China Pleases Tech With Exchange Reform
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In a move designed in part to appease White House and congressional free- trade critics, China agreed Thursday to stop pegging the value of its currency to the U.S. dollar. Permitting the yuan to float at market value is a long-standing goal of the technology industry.
With the approval of the highest levels of Chinese government, the People's Bank of China (PBC) said effective Thursday, China will tie the yuan's value to a managed floating exchange rate regime based on market supply and demand.
The tech industry claims China's previous refusal to change its currency exchange rate created an unfair advantage for Beijing in world markets by keeping the price of its exports artificially low.
"This is unalloyed good news, and I think it will help ratchet down the growing anti-China sentiment in Congress," Rhett Dawson, president of the Information Technology Industry Council (ITI), said in a statement. "The Bush administration's steady persistence on this issue has paid off."
Beginning with delaying IBM's sale earlier this year of its PC division to China-based Lenovo, Congress has grown increasingly belligerent about trade policy with Beijing. Some lawmakers blame China's currency policy as a chief cause of the America's record trade deficit.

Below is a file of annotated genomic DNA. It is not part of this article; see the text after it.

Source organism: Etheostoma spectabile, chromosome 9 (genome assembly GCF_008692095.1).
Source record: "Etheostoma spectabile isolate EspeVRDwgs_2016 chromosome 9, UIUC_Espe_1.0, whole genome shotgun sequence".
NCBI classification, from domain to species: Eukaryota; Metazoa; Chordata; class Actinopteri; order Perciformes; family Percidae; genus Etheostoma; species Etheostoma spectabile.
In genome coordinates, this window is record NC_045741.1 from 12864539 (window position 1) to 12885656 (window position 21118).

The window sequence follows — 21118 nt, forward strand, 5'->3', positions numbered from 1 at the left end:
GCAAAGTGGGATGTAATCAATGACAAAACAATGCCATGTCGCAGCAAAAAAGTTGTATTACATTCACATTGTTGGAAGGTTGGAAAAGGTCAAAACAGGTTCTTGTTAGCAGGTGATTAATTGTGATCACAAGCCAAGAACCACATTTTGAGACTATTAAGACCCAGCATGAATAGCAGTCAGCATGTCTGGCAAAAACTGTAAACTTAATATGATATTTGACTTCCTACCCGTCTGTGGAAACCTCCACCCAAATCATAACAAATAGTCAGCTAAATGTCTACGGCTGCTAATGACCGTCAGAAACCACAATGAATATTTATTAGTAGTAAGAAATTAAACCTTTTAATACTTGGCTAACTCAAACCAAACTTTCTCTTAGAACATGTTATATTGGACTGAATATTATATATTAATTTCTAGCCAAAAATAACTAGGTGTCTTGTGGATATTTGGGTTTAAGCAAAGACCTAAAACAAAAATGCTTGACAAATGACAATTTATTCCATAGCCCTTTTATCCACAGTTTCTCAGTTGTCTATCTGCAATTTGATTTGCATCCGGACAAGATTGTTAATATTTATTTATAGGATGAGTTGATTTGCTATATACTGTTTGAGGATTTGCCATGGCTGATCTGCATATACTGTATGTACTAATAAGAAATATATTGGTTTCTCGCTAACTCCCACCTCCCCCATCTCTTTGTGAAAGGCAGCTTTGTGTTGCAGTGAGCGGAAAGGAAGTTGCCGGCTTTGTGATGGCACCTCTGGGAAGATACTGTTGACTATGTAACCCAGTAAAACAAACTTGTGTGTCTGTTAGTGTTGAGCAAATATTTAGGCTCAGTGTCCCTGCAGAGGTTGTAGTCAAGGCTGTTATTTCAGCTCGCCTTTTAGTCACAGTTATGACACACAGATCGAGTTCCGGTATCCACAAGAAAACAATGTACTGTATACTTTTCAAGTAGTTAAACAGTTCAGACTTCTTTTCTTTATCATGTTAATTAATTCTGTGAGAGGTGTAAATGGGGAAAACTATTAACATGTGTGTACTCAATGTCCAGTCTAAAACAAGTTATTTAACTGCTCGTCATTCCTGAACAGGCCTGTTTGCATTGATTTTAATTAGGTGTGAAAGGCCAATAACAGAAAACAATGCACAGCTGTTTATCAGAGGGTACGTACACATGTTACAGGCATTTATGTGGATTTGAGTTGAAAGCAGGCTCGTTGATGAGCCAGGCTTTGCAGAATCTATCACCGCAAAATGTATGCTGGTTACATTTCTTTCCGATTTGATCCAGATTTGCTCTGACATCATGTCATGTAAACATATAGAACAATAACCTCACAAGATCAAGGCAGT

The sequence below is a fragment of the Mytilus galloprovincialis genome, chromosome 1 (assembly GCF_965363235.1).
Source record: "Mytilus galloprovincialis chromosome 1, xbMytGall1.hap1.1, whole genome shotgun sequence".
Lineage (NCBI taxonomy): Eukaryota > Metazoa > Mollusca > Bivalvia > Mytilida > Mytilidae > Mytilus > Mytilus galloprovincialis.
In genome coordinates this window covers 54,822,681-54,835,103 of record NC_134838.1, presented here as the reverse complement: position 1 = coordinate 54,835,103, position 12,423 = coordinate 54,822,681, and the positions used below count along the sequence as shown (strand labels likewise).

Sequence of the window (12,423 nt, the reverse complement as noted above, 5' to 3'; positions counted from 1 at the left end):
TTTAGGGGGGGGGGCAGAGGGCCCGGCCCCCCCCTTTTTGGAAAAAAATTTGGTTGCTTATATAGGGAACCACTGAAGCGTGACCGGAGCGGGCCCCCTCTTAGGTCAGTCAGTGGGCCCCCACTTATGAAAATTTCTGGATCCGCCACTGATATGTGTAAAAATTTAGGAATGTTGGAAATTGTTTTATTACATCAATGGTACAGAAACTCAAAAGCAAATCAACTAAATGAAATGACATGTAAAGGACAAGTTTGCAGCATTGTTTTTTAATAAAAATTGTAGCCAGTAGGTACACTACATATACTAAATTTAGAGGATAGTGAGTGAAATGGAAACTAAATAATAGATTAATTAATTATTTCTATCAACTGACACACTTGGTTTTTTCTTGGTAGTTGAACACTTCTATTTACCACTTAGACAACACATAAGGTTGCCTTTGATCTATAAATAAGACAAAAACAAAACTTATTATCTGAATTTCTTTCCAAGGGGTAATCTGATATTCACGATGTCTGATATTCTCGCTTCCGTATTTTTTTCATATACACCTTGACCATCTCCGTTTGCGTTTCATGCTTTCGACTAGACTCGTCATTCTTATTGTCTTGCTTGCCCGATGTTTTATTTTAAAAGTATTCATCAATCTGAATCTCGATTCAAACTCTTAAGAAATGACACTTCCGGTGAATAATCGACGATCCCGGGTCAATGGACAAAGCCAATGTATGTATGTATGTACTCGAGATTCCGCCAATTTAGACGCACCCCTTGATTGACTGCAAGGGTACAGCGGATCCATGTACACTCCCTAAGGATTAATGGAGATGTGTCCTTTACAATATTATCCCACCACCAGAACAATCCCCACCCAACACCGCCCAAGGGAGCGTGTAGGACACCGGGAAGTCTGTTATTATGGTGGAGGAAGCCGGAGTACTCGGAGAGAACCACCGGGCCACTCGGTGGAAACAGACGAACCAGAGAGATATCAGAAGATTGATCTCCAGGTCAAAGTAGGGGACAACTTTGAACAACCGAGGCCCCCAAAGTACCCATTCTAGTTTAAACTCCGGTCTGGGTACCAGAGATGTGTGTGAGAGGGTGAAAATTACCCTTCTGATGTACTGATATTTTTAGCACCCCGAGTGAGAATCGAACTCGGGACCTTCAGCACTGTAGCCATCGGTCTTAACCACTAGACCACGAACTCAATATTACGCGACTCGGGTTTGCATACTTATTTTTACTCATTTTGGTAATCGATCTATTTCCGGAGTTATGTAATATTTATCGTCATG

Dawson said that while Beijing's move was encouraging, other trade barriers still exist over piracy and software procurement practices.
"This is a great step. No question," he said. "That said, we have to make sure that China continues to make progress in other areas, including intellectual property enforcement and making good on their World Trade Organization commitments."
In May, the USTR placed China on the United States' Priority Watch List for intellectual property theft.
Meeting last week in Beijing, Unites States Trade Representative (USTR) Rob Portman reported "measured progress" in talks about lowering China's 90 percent piracy rate and forcing nondiscriminatory practices in government purchases of software.
Following its negotiations with Portman, Beijing announced it would begin criminal prosecutions of pirates and increase market access to U.S. software companies. Portman praised Beijing but added that "very serious concerns" still remain.
Thursday, Dawson echoed Portman's comments.
"We want to sell as many tech products as possible to China, but we can only do that by knocking down the barriers to a level playing field."